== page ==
The Savannah River Site is opening its ears to the possibility of receiving German shipments of highly-enriched uranium.
On Thursday, the Department of Energy signed a Notice of Intent to prepare an environmental assessment to analyze the potential environmental impacts of accepting the spent nuclear fuel.
DOE has proposed to accept, process and dispose of used nuclear fuel from Germany containing approximately 900 kilograms of the uranium, or HEU.
Officials will hold a public scoping meeting on the issue on June 24 at the North Augusta Community Center.
If the deal goes through, DOE would install, in H-Canyon at SRS, a capable system which would chemically remove the graphite from the fuel kernels using a technology being developed by the Savannah River National Laboratory.
“While no decision has been made to accept this fuel, the planned cooperation would support the United States' efforts to reduce, and eventually eliminate, HEU from civil commerce,” officials wrote in a press release.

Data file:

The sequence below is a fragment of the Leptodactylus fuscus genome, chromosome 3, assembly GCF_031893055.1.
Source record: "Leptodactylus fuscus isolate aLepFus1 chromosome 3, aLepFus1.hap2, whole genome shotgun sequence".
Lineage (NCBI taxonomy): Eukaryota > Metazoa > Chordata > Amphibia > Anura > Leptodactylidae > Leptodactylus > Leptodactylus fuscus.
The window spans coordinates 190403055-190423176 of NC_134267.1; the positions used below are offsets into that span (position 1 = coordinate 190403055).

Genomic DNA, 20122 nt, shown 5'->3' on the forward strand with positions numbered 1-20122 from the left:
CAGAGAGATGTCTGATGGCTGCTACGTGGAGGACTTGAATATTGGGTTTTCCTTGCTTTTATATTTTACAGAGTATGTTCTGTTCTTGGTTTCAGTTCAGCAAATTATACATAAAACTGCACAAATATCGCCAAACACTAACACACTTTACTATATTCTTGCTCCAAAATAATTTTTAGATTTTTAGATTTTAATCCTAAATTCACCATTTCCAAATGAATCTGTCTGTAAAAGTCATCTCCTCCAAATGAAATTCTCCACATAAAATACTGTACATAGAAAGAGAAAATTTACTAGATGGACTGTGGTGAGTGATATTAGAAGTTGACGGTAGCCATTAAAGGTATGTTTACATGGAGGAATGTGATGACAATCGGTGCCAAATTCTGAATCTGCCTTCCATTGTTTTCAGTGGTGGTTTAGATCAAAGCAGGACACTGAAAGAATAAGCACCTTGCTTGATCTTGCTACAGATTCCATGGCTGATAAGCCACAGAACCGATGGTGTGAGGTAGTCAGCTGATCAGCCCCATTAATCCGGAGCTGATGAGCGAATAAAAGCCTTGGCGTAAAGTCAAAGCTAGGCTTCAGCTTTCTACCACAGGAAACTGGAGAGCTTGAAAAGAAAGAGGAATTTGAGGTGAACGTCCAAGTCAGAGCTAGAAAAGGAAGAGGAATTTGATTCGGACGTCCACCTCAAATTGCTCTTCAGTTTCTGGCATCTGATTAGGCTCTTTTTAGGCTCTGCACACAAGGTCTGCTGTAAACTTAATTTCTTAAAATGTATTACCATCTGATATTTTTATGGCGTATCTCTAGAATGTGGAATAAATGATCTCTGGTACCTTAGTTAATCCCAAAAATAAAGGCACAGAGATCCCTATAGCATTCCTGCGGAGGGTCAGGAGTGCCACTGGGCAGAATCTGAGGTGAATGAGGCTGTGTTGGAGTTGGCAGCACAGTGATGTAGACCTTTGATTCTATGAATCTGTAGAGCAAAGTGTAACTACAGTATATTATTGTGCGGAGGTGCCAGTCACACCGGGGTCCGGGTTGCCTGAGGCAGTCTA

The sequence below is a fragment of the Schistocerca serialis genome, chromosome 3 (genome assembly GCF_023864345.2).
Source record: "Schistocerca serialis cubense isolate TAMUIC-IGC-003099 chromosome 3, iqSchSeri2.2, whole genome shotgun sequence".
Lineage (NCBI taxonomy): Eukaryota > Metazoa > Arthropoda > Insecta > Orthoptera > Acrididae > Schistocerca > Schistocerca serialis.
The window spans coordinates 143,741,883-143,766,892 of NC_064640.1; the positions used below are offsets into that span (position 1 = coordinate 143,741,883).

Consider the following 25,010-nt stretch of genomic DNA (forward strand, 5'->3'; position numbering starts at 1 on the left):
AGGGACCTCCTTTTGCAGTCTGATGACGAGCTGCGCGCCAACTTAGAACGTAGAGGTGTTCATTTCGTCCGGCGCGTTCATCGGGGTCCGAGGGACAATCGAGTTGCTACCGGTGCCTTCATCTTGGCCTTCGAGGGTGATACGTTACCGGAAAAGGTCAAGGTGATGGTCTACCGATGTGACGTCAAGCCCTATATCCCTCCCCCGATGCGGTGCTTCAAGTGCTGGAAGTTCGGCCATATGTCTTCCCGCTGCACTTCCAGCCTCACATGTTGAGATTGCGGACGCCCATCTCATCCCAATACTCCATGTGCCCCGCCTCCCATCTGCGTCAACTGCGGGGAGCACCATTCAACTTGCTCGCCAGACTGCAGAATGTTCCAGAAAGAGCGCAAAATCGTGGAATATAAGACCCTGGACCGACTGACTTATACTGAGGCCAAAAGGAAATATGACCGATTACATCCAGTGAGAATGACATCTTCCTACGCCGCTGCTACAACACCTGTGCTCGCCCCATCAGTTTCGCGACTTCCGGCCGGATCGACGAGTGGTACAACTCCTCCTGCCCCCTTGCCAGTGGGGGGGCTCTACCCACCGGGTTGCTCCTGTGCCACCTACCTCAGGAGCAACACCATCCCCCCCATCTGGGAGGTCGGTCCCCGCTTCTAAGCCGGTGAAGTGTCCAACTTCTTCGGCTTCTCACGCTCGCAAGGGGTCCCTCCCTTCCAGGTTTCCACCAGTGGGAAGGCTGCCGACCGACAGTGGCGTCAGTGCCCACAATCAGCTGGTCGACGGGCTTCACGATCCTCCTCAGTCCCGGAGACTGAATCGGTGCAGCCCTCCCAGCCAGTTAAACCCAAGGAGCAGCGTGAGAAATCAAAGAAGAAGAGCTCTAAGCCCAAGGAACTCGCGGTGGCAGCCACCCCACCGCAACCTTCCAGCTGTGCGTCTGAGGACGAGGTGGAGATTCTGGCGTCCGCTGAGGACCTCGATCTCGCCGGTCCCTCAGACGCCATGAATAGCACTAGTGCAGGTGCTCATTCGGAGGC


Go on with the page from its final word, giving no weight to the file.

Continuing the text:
Officials wrote that the national lab has the resources to see the project through. In December 2012, the lab signed a $1.5 million Work for Others Agreement with the German entity currently managing the fuel, initiating the early development of the graphite digestion technology.
“Continuation of this work is furthered by the recently signed $8.5 million Work for Others Agreement,” officials added.
The issue has come up during SRS Citizens Advisory Board meetings earlier this year. During a March 24 meeting, board member Bill Calhoun denounced the prospect of SRS receiving more nuclear materials.
“My point is that the CAB, based on public input, strongly voted that we did not want to receive additional receipts of foreign nuclear materials, and that we should be cleaning up legacy waste that's already on-site instead of bringing in new materials,” Calhoun said.
Derrek Asberry is a beat reporter with the Aiken Standard.
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